Visitation Patterns and Behavior of Nearctic River Otters
(Lontra canadensis) at Latrines
Sadie S. Stevens1 and Thomas L. Serfass1,*
Abstract - Little is known about the visitation patterns of Lontra canadensis (Nearctic
river otter) at latrines. We used remote camera and video camera systems
manufactured by TrailMaster® to determine when Lontra canadensis (river otters)
occupying riverine habitats in Pennsylvania and Maryland visit latrines, what the
group composition is during visits, and if either variable changes by season. We
documented 173 visits to latrines by river otters. The majority of visits (102) were by
single river otters. One hundred fifty of the total visits occurred at night. Most (111)
lasted <1 min. The largest peak in visitation to latrines occurred immediately prior
to and during the breeding season (February/March).
Although many studies have documented movement patterns of Lontra
canadensis Schreber (Nearctic river otter) (e.g., Bowyer et al. 1995, Erickson
and McCullough 1987, Johnson and Berkley 1999, Reid et al. 1994,
Route 1988), little has been done to determine the behavior of the species
on a smaller scale, such as at latrines (Beckel 1982, Melquist et al. 2003).
Such information provides valuable insight into the natural history of the
species, and may improve the efficiency of population monitoring methods.
Evaluating the behavior of river otters or other species at a specific portion
of their home range is often best accomplished through observational studies.
However, because of the river otter’s elusive nature, making enough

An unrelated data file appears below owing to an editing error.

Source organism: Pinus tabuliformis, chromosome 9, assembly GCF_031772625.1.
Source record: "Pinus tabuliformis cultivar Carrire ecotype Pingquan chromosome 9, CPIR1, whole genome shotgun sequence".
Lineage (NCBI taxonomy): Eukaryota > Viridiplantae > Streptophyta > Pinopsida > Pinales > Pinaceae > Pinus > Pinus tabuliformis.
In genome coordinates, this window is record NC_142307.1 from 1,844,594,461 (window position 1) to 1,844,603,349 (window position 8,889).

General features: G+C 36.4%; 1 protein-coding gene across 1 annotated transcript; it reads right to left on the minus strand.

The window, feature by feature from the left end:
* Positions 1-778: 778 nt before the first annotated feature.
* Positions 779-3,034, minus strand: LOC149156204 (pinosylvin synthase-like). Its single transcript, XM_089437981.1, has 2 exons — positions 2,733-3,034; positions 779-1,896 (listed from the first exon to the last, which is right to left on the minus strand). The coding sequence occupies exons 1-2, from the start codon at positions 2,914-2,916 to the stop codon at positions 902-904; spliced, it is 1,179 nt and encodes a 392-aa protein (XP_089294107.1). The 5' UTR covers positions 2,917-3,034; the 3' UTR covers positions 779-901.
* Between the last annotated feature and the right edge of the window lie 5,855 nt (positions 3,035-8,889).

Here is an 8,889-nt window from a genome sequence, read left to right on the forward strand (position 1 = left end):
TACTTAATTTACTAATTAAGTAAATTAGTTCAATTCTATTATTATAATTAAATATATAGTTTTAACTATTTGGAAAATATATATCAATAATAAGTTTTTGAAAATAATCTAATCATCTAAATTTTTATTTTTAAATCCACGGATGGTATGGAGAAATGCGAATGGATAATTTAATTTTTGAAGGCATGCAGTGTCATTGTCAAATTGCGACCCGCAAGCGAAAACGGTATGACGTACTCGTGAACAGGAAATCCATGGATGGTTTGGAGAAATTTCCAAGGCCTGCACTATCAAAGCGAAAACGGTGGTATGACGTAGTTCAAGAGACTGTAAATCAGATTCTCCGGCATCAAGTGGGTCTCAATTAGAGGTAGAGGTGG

observations to enable meaningful conclusions can be a challenge.
Latrines, activity centers where river otters have been reported to defecate,
loaf, and feed (Greer 1955, Liers 1951, Mowbray et al. 1976), are regularly
used by the species (Greer 1955, Melquist and Hornocker 1983) and are the
most obvious sign of its activity (Mowbray et al. 1976). Latrines often are
characterized by a fishy odor (Poole 1954), are littered with river otter scats
(Mowbray et al. 1976, Poole 1954), and generally are close to the water’s edge
(Carpenter 2001, Greer 1955, and Mills 2004) in association with conifers,
points of land, rock formations, beaver activity, fallen logs, dense canopy
cover, tributary steams, and backwaters (Carpenter 2001, Greer 1955,
Melquist and Hornocker 1983, Swimley 1996, Swimley et al. 1998). The exact
purpose of latrines is unknown, although researchers have speculated that
river otters use scent marking to advertise their presence and thereby minimize
unwanted intraspecific contact (Melquist and Hornocker 1983, Melquist
et al. 2003). Carpenter (2001) and Mills (2004) reported that the frequency
of marking by river otters at latrines in Pennsylvania changes seasonally, and
suggested a link between increased marking and the breeding season.
2008 NORTHEASTERN NATURALIST 15(1):1–12
1Frostburg State University Biology Department, 101 Braddock Road, Frostburg,
MD 21532. *Corresponding author - firstname.lastname@example.org.
2 Northeastern Naturalist Vol. 15, No. 1
We used remote photography and videography to document the visitation
patterns and behavior of river otters at 11 latrines in Pennsylvania and
Maryland from October 2002 to July 2004. We evaluated group composition
during visits to latrines, as well as the time and length of the visits, to determine
if any of the associated values changed seasonally. To our knowledge,
this is the first use of remote cameras to monitor the behavior of free-ranging